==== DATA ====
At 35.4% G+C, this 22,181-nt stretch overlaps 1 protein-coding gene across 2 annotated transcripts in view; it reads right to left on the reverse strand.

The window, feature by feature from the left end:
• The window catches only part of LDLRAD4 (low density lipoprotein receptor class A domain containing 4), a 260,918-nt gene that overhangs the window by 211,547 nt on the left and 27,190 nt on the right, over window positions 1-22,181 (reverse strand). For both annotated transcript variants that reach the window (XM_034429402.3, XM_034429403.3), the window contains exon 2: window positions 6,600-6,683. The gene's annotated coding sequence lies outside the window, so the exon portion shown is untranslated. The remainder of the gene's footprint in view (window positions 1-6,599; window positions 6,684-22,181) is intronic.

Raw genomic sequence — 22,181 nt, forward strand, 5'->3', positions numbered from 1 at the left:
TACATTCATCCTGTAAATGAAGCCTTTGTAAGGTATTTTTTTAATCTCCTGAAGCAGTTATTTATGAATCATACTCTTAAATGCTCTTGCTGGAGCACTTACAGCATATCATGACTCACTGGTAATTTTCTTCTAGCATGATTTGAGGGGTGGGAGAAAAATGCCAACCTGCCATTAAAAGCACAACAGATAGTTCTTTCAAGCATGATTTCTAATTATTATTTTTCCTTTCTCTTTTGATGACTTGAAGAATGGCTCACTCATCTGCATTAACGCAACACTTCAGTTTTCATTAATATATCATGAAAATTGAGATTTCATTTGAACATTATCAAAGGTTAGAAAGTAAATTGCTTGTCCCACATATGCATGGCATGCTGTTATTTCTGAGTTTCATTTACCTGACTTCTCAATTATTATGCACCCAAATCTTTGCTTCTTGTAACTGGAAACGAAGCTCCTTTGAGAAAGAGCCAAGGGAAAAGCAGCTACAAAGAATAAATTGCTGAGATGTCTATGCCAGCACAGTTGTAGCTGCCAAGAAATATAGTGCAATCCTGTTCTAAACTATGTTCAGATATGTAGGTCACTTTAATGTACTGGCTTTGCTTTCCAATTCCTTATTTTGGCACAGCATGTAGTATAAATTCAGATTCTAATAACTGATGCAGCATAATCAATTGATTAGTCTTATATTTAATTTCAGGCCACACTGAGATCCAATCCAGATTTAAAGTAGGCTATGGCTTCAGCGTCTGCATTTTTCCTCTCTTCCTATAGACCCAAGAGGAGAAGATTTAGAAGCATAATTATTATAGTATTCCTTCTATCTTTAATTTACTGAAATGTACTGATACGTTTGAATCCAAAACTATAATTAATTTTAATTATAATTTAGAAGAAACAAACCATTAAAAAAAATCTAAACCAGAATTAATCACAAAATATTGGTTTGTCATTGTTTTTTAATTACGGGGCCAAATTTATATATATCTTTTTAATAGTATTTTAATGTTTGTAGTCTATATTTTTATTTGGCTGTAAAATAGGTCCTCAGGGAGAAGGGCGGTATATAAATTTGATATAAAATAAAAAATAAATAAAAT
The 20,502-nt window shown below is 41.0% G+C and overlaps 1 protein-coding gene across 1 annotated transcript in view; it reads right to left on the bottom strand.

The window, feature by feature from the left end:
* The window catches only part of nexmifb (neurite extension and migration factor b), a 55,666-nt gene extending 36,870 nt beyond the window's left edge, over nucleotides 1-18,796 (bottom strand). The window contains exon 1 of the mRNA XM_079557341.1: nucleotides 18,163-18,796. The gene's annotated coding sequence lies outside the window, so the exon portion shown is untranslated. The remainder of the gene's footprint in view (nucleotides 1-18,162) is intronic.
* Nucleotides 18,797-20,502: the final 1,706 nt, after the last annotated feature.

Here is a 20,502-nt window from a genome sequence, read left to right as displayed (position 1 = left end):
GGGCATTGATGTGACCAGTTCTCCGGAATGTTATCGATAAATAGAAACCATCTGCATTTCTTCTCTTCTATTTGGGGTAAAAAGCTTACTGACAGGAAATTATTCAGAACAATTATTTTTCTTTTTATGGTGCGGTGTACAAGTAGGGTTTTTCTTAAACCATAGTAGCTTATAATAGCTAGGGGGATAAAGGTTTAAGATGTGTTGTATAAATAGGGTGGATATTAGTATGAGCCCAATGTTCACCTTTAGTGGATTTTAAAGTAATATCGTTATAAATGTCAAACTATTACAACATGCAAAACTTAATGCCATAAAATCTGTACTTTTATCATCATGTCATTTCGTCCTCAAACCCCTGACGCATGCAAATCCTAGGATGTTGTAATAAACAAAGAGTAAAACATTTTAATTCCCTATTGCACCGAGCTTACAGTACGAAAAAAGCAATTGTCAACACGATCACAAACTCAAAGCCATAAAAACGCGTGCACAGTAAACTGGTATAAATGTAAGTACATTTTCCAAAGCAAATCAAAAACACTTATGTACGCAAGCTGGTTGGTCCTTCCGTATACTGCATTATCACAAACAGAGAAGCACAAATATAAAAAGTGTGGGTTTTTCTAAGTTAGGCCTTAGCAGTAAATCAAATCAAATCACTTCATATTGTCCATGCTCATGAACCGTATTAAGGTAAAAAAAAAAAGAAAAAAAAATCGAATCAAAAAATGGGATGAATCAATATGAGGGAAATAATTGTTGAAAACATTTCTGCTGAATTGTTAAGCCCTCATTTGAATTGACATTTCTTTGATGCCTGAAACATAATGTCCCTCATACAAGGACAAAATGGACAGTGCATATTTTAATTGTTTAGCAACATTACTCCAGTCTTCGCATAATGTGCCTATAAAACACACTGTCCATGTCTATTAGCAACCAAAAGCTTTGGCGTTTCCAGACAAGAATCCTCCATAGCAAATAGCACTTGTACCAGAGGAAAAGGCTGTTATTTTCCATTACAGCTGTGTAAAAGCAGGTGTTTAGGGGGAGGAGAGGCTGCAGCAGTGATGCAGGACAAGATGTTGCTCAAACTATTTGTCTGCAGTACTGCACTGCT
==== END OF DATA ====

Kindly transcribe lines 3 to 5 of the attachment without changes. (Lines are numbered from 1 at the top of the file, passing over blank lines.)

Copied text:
• The window catches only part of LDLRAD4 (low density lipoprotein receptor class A domain containing 4), a 260,918-nt gene that overhangs the window by 211,547 nt on the left and 27,190 nt on the right, over window positions 1-22,181 (reverse strand). For both annotated transcript variants that reach the window (XM_034429402.3, XM_034429403.3), the window contains exon 2: window positions 6,600-6,683. The gene's annotated coding sequence lies outside the window, so the exon portion shown is untranslated. The remainder of the gene's footprint in view (window positions 1-6,599; window positions 6,684-22,181) is intronic.

Raw genomic sequence — 22,181 nt, forward strand, 5'->3', positions numbered from 1 at the left:
TACATTCATCCTGTAAATGAAGCCTTTGTAAGGTATTTTTTTAATCTCCTGAAGCAGTTATTTATGAATCATACTCTTAAATGCTCTTGCTGGAGCACTTACAGCATATCATGACTCACTGGTAATTTTCTTCTAGCATGATTTGAGGGGTGGGAGAAAAATGCCAACCTGCCATTAAAAGCACAACAGATAGTTCTTTCAAGCATGATTTCTAATTATTATTTTTCCTTTCTCTTTTGATGACTTGAAGAATGGCTCACTCATCTGCATTAACGCAACACTTCAGTTTTCATTAATATATCATGAAAATTGAGATTTCATTTGAACATTATCAAAGGTTAGAAAGTAAATTGCTTGTCCCACATATGCATGGCATGCTGTTATTTCTGAGTTTCATTTACCTGACTTCTCAATTATTATGCACCCAAATCTTTGCTTCTTGTAACTGGAAACGAAGCTCCTTTGAGAAAGAGCCAAGGGAAAAGCAGCTACAAAGAATAAATTGCTGAGATGTCTATGCCAGCACAGTTGTAGCTGCCAAGAAATATAGTGCAATCCTGTTCTAAACTATGTTCAGATATGTAGGTCACTTTAATGTACTGGCTTTGCTTTCCAATTCCTTATTTTGGCACAGCATGTAGTATAAATTCAGATTCTAATAACTGATGCAGCATAATCAATTGATTAGTCTTATATTTAATTTCAGGCCACACTGAGATCCAATCCAGATTTAAAGTAGGCTATGGCTTCAGCGTCTGCATTTTTCCTCTCTTCCTATAGACCCAAGAGGAGAAGATTTAGAAGCATAATTATTATAGTATTCCTTCTATCTTTAATTTACTGAAATGTACTGATACGTTTGAATCCAAAACTATAATTAATTTTAATTATAATTTAGAAGAAACAAACCATTAAAAAAAATCTAAACCAGAATTAATCACAAAATATTGGTTTGTCATTGTTTTTTAATTACGGGGCCAAATTTATATATATCTTTTTAATAGTATTTTAATGTTTGTAGTCTATATTTTTATTTGGCTGTAAAATAGGTCCTCAGGGAGAAGGGCGGTATATAAATTTGATATAAAATAAAAAATAAATAAAAT